In the News | Mar 14, 2017

AWS S3 outage: Channel partners mull redundancy options

Channel partner executives and industry observers consider redundancy options in the aftermath of Amazon Web Services' recent Simple Storage Service outage.

Last week's AWS S3 outage wasn't the first for Amazon Web Services -- and probably not the last -- but the four-hour disruption was enough to cause customers and their channel partner advisers to reflect on cloud vulnerability.

On the customer side, the outage is likely to influence CIOs to weigh their options, noted SearchCIO features writer Jason Sparapani in his column, "Amazon cloud outage: A CIO survivor's guide." "Should they spread their applications among different cloud providers, invest more in hybrid cloud -- which combines use of the public cloud with an internal private cloud -- or find a way for apps to function even when a cloud provider doesn't?"

A lack of awareness?

As it turns out, cost may not be the only factor keeping customers away from redundancy measures, some of which are available from the cloud providers themselves. In the case of S3, customers can avail themselves of AWS' Cross-Region Replication (CRR) feature, said Dan Robinson, Senior Engagement Manager at TriCore Solutions LLC, a consulting and managed cloud services provider based in Norwell, Mass.

Businesses using CRR will incur extra storage costs in the different AWS regions, Robinson noted. But, he said, those costs pale in comparison to the cost of an outage.

But if CRR is there for the asking, why were so many companies evidently operating without it? Robinson, who said he was taken aback at the number of companies affected by the AWS S3 outage, thinks many organizations were simply unaware of the Cross-Region Replication capability.

"It does come down to a lot of the companies in the cloud don't fully understand what is out there and what is available," Robinson said. "If people were just aware of what they could do with S3, [the outage] would have been a nonissue for the majority of people."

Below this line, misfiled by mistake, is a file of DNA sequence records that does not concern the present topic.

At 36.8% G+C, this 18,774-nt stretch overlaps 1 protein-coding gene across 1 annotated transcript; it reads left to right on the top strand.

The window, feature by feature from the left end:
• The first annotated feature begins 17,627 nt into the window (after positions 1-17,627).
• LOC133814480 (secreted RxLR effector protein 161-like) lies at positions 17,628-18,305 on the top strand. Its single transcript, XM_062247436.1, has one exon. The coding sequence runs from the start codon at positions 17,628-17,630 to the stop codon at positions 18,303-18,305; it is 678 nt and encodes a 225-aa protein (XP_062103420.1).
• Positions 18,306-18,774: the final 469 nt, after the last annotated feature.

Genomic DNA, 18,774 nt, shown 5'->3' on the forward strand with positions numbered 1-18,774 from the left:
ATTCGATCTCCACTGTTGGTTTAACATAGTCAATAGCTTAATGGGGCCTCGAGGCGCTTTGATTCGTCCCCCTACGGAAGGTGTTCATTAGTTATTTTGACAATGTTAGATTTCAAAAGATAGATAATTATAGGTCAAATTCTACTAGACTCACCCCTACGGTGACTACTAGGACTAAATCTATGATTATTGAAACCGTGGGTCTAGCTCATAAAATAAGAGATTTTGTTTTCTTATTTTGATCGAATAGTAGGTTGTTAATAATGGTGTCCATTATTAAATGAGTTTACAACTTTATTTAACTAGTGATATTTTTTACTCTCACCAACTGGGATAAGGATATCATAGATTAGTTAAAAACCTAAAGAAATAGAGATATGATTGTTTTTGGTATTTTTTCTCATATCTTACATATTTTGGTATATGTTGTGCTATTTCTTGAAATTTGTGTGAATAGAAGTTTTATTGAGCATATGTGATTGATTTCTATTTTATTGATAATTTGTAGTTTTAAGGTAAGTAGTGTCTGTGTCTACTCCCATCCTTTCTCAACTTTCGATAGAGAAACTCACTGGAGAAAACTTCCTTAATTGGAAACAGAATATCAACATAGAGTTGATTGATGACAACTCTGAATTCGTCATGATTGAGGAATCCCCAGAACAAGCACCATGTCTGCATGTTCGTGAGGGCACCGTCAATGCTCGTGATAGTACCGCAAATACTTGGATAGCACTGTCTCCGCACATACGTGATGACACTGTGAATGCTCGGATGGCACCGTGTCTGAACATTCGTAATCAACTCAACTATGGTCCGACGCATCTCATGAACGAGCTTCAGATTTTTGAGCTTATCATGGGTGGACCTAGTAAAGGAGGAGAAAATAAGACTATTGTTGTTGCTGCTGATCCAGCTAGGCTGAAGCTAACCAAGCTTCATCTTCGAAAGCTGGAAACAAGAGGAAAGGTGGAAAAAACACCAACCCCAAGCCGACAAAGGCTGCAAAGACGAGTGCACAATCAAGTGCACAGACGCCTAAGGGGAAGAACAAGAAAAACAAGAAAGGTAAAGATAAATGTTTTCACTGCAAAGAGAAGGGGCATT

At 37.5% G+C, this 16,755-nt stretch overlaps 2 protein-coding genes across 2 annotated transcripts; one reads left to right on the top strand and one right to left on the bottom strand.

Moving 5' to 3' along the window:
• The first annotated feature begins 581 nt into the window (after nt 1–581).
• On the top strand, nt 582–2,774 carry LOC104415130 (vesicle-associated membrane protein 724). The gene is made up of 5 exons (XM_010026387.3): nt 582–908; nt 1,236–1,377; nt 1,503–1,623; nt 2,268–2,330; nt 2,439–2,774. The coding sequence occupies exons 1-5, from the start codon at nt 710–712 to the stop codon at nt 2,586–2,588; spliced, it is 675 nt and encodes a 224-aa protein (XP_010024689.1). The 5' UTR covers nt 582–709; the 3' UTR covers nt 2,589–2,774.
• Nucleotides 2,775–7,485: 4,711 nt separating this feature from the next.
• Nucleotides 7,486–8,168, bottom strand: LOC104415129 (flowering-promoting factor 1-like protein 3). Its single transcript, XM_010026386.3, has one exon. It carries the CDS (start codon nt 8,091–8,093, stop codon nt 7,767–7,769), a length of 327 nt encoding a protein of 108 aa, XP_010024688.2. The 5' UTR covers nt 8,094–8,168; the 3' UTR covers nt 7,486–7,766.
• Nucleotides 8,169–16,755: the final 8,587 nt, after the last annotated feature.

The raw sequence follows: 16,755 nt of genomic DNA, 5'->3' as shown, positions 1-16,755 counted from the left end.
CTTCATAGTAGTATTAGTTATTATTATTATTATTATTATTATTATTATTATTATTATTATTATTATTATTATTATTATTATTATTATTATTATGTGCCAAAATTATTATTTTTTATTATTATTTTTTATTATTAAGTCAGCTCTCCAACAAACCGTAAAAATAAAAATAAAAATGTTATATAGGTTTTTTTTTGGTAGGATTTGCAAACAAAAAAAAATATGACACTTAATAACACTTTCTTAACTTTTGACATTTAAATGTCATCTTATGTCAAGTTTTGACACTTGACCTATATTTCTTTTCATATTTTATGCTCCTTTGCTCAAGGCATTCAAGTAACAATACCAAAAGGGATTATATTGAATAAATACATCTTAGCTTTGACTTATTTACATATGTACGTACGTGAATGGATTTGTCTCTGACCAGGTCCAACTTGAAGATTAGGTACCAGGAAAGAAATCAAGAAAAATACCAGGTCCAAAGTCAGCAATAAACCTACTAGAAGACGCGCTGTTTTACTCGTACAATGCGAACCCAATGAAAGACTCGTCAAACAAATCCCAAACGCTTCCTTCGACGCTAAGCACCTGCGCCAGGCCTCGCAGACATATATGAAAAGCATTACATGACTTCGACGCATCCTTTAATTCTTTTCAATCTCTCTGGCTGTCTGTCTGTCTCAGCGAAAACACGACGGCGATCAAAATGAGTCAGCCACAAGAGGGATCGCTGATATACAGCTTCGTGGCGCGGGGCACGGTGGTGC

S3 CRR, however, isn't without its nuances. Applications using S3 as the back end would require some work in the event of an outage, Robinson said. S3 uses a global namespace, a feature that aims to simplify the management of distributed file systems. As a consequence, applications using S3 would need to be repointed to the target S3 bucket, Robinson said. Buckets are S3's logical storage units, where customers can upload their data. The replication scenario is simpler if customers are using S3 just as storage, he noted.

The bottom line: How customers use S3 CRR to work through an outage will depend on how they employ S3 to begin with, Robinson said.

Weighing costs and benefits:

Channel partners, in their role as IT advisers, could find themselves in a position to help customers think through the implications of a cloud blackout and what steps they need to take to protect themselves.

Robinson said organizations can conduct a cost-benefit analysis to determine what level of redundancy and what type of disaster recovery plan will best serve their needs. Restore time objectives, restore point objectives and service-level agreements all play a role in determining whether an organization needs to build a hybrid cloud for protection, work with multiple cloud providers, opt for intra-cloud redundancy or pursue some other alternative.

In some cases, the customer's preferred alternative may be to remain content with the cloud's out-of-the-box reliability. Lydia Leong, a vice president and distinguished analyst with the IT Leaders group at Gartner, said many customers looking at S3's reliability, which she said has been very high, "make the decision that they don't want to pay for replication. [They'll] deal with acceptable risk."

Leong said some customers will probably re-evaluate the AWS S3 outage and their cloud risk along the following lines: "Can [they] live with an outage like this every couple of years, or do they feel like they need more redundancy? And, if so, what's the best way to get that?"

Robinson likened a cloud protection plan to purchasing insurance.

"It's an insurance policy, and the insurance policy can be very high or very low in terms of costs," he said.                                                      

Read more »